In the UK, Sydney Calkin says, “it is an increasingly difficult time to begin an academic career”.
This summer, the University of Essex was strongly criticized for advertising for Non-Stipendiary Junior Research Fellows = unpaid research positions for post-doctoral students.
The Theology and Religion department at Durham invited postgraduate students to do unpaid teaching. Rather than being paid, teachers would benefit from the valuable experience …
The culture of unpaid internships has now extended into doctoral and post-doctoral life. This trend is evident in
- the proliferation of ‘adjunct’ positions,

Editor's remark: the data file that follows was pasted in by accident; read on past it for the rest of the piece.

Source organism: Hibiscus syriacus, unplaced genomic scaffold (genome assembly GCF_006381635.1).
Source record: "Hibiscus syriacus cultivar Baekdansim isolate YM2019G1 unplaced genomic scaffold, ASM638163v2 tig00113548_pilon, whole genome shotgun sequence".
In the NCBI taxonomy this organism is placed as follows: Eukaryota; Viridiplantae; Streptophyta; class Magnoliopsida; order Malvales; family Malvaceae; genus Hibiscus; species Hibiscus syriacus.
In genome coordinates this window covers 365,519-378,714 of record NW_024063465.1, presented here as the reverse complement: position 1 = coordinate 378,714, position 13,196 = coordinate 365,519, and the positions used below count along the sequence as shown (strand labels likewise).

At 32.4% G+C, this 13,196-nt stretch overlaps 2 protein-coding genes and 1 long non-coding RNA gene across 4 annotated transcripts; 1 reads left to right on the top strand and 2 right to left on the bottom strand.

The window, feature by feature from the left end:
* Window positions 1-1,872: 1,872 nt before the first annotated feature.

- the disappearance of permanent jobs and the tenure track, and
- the increasing use of underpaid PhD students to provide cheaper teaching
Rosalind Gill discusses
- the precariousness of academic jobs,
- the intensification and extensification (blurring boundaries between work and not work), and how
- deep personal identification with professional successes and failures define academic work today;
“internships aren’t exactly paid in cash, they are paid in networks, and those networks are worth more than money”